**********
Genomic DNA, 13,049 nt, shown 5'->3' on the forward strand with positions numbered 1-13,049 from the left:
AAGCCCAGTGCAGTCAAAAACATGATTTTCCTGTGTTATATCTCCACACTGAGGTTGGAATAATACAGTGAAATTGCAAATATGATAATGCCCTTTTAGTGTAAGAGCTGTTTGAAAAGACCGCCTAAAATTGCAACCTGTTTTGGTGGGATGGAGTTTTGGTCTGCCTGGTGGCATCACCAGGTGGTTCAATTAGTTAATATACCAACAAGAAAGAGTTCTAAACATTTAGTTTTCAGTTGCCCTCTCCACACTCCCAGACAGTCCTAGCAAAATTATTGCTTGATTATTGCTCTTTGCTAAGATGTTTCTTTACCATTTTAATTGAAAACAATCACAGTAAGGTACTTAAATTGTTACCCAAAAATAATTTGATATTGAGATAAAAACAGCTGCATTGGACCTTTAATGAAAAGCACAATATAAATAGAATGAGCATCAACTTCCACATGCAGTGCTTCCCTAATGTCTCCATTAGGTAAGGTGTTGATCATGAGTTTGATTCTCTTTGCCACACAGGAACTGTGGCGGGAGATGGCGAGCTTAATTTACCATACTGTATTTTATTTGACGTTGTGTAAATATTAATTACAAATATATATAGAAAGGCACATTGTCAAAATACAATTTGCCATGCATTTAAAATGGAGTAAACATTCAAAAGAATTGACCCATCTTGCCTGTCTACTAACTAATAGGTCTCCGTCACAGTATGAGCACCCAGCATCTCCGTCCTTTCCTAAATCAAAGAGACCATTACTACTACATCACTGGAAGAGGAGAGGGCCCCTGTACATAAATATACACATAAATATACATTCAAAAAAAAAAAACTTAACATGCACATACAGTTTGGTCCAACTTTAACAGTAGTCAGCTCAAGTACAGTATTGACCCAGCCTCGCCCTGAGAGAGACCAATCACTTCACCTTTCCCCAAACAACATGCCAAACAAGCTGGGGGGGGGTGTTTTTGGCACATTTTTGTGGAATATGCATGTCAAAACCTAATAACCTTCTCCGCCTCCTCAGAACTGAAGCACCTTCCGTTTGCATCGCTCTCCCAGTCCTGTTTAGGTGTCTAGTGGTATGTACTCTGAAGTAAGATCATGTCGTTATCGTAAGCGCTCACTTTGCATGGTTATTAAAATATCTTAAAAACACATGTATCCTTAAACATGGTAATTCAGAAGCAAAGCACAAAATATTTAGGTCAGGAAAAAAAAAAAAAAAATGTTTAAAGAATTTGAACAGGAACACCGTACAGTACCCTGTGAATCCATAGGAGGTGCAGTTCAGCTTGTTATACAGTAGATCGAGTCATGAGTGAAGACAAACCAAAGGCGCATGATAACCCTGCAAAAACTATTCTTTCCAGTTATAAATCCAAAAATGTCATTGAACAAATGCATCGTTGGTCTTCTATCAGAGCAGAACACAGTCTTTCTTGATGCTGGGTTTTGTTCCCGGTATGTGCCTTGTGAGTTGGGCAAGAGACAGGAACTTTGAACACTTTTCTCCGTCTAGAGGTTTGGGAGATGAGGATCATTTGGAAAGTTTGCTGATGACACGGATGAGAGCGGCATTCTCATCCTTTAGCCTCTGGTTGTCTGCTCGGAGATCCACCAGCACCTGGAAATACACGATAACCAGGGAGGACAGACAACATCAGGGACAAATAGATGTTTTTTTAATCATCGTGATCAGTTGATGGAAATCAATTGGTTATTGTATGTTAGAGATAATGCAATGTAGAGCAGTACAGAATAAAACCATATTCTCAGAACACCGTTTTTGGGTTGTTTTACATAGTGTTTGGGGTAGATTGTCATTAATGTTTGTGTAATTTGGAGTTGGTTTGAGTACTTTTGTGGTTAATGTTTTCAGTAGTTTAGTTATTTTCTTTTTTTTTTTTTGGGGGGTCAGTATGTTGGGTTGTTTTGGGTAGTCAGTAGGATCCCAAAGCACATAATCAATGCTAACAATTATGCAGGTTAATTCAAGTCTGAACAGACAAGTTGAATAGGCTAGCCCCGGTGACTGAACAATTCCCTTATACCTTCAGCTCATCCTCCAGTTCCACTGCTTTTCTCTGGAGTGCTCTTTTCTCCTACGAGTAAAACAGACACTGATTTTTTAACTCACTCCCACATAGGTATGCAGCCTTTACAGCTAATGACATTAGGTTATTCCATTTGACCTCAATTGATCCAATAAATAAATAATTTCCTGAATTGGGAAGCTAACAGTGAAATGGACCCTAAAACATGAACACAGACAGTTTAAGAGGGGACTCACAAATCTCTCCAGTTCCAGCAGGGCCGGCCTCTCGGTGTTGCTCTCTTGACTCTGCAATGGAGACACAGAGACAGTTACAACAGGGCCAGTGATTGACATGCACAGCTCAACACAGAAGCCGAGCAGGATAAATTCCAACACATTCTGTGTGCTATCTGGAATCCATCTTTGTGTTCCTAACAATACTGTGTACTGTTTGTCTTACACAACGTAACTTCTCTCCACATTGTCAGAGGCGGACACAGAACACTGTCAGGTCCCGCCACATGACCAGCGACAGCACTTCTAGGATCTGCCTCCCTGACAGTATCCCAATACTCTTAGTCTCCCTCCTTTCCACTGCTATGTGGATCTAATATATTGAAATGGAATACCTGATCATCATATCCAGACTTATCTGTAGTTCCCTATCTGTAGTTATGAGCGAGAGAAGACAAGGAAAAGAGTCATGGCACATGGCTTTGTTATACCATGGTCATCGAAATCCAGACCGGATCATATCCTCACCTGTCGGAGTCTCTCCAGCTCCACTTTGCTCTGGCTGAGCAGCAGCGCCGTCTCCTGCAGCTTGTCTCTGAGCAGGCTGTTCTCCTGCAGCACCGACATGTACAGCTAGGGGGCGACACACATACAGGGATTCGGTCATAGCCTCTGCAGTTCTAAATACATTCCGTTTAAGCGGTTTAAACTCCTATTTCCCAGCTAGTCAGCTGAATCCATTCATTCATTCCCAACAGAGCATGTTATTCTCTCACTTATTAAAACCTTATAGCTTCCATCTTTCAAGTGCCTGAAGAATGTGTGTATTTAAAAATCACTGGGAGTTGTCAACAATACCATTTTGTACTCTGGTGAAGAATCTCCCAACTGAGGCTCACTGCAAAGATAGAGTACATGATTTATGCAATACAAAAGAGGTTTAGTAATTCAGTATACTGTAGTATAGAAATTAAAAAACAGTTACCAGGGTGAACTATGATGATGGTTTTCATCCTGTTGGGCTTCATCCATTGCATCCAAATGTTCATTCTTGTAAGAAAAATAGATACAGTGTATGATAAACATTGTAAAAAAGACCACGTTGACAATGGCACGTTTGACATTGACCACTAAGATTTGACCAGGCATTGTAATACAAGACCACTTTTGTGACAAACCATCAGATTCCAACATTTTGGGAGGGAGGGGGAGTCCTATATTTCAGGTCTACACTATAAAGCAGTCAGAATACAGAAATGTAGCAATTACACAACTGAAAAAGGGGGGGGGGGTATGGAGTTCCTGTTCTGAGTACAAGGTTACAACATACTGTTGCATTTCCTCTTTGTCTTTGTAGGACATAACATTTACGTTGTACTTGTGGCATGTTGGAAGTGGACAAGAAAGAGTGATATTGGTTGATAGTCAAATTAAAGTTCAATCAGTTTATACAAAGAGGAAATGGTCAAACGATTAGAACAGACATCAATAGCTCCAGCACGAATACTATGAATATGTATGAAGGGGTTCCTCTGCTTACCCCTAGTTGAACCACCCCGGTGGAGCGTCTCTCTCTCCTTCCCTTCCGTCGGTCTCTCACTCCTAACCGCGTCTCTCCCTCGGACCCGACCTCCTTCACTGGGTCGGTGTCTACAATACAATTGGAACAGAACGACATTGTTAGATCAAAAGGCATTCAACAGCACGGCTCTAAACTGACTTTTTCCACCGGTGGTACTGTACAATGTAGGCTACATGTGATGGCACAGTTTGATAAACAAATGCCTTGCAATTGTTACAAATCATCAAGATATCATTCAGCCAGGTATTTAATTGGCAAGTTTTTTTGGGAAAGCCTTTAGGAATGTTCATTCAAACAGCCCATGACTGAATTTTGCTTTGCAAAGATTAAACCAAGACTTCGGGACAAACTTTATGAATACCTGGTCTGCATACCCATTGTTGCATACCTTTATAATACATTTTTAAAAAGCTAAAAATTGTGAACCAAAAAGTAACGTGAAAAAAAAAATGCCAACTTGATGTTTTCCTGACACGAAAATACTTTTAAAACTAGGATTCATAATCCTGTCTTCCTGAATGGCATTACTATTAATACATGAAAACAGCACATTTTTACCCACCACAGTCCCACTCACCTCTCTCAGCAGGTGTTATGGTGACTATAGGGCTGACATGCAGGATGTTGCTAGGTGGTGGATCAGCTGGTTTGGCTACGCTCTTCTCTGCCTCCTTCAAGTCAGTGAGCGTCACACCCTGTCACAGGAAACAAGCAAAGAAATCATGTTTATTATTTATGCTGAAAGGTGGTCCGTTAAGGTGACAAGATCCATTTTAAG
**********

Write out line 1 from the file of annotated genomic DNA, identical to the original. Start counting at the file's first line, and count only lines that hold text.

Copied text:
Genomic DNA, 13,049 nt, shown 5'->3' on the forward strand with positions numbered 1-13,049 from the left: